Budget & Finance

Audit Faults Ferguson Superintendent’s Spending in Former North Carolina Job

By Denisa R. Superville — January 06, 2016 2 min read
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An investigative report by the North Carolina state auditor says that Joseph Davis, the new superintendent of Ferguson-Florissant schools in Missouri, misspent or failed to provide receipts for thousands of dollars in spending while serving as superintendent of the state’s Washington County school district.

The report said that Davis spent more than $94,000 during a 33-month period without prior authorization from the school board, a documented business purpose, or receipts. Davis also spent $15,800 in federal funds on entertainment. Board members and administrative employees also spent nearly $40,000 without prior authorization, documented business purposes, or receipts, according to the report, which was released this week by North Carolina State Auditor Beth Wood.

The investigation was prompted by a hotline complaint about spending and violations of school policies in the Washington County school system, which is located in Plymouth, N.C., according to the report.

The report said that the superintendent spent $48,000 on hotel accommodations, airfare, and car rentals, and rarely provided a documented business purpose for the expenditures, and that he was reimbursed above the district’s per diem rate. Another $27,380 was spent on food and beverage purchased during travel, meetings, and events, according to the report.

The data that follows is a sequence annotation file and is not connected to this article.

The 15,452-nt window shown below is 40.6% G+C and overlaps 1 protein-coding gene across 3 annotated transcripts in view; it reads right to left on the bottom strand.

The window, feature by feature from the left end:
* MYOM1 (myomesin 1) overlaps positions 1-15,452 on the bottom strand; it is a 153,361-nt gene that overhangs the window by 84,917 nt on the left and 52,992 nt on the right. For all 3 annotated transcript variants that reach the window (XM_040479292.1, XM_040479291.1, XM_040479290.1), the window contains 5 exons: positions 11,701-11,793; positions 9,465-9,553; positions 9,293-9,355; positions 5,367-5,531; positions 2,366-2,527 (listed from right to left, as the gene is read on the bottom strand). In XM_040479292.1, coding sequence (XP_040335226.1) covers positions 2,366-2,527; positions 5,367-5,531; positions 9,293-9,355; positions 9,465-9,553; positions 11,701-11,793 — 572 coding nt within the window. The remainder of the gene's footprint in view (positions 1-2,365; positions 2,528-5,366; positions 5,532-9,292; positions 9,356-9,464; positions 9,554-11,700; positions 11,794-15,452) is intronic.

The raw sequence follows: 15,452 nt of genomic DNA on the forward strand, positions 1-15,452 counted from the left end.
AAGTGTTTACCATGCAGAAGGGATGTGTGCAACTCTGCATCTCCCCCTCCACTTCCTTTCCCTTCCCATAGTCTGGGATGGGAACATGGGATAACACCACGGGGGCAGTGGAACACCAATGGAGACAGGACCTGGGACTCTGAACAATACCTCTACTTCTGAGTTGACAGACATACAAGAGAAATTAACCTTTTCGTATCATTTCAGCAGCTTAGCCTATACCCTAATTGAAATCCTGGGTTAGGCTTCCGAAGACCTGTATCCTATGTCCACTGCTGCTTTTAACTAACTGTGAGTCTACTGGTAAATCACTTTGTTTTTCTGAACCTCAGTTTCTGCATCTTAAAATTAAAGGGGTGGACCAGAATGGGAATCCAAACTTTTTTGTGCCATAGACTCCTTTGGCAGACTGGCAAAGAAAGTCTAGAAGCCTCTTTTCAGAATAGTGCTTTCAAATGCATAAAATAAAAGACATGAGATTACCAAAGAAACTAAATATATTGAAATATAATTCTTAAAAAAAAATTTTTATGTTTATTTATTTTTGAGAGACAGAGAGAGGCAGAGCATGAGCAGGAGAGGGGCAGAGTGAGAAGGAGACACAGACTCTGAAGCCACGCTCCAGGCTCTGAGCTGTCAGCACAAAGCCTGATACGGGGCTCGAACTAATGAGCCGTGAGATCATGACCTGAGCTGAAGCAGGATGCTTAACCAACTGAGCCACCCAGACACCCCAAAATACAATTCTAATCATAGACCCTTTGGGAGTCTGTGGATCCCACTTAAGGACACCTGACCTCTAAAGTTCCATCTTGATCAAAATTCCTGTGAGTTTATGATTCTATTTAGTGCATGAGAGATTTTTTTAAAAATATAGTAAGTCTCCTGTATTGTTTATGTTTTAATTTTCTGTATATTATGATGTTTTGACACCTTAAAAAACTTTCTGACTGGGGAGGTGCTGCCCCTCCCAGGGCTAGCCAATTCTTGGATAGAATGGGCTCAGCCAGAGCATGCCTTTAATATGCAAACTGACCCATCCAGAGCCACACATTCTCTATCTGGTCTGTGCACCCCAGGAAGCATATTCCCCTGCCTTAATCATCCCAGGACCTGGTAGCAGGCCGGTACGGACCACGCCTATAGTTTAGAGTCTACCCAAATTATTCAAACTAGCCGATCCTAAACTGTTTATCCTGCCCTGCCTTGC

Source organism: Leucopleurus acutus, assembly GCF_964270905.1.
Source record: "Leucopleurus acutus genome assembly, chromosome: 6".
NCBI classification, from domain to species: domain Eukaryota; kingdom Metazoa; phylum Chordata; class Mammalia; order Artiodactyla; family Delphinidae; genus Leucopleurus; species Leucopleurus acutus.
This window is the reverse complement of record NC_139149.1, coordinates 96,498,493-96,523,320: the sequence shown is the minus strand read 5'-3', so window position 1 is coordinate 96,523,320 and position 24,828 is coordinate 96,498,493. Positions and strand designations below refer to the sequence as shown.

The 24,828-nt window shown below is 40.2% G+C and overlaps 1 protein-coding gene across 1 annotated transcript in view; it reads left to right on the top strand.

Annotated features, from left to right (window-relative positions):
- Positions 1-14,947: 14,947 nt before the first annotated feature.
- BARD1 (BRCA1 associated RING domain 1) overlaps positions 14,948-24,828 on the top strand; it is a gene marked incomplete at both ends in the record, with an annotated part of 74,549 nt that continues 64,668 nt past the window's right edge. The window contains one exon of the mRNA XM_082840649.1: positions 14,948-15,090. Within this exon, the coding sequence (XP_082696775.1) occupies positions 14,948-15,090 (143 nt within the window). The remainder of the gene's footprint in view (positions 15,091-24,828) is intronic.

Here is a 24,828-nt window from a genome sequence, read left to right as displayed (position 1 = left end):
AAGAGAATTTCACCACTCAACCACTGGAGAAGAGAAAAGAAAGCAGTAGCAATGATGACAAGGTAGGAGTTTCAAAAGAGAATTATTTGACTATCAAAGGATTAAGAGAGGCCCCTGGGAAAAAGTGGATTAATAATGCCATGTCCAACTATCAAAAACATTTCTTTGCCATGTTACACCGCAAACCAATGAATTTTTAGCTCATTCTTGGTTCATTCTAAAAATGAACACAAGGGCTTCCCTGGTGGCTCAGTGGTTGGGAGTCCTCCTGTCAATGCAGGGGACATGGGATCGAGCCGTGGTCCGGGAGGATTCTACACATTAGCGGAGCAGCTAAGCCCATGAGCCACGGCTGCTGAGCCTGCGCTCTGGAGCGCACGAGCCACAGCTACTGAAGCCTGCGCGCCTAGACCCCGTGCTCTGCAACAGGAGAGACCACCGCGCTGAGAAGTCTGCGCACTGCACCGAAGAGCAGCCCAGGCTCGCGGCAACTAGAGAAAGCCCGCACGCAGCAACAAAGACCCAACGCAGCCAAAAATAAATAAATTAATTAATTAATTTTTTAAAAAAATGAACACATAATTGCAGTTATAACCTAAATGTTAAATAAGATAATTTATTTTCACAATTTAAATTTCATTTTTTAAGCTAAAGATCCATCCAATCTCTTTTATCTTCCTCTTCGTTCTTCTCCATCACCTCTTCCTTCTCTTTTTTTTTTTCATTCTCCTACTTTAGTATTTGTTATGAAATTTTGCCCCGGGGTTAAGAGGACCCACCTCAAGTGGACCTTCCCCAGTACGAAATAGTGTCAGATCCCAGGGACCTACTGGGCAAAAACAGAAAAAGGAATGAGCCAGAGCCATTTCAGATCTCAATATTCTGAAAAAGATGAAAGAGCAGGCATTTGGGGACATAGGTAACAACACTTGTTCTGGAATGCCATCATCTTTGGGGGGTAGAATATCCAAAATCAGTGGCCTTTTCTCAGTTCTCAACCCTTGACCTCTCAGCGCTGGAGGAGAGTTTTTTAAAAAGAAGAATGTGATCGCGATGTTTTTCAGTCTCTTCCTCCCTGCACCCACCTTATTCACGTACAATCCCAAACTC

Davis allegedly spent $15,800 in Title I and Title II funds on entertainment, including $9,025 in Title I funds on inflatable bounce houses for six events, according to the report.

Among the $18,800 in merchandise spending noted: $1,120 on phone accessories and iTunes from the Apple Store; $3,059 in gift cards from Wal-Mart for which no receipts were provided; and $4,475 for which no information was provided, according to the report.

Davis was named superintendent of Missouri’s Ferguson-Florissant district last year. The district, in St. Louis County, educates most of the students who live in Ferguson, where the fatal 2014 shooting of 18-year-old Michael Brown by police sparked widespread protests.

(We interviewed Davis last summer about his plans for the school system as part of our Beyond Bias series.)

The Associated Press reported that Davis stood by his actions in North Carolina. “I have no reservations about anything I spent,” Davis said in a statement to the news agency. “I am a man of integrity, and I stand on what I do.”

The Washington County school board’s chairman wrote in a Dec. 17 response to the audit that the board accepted the “findings and recommendations with no exception” and pledged to continue to improve its record-keeping processes.

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A version of this news article first appeared in the District Dossier blog.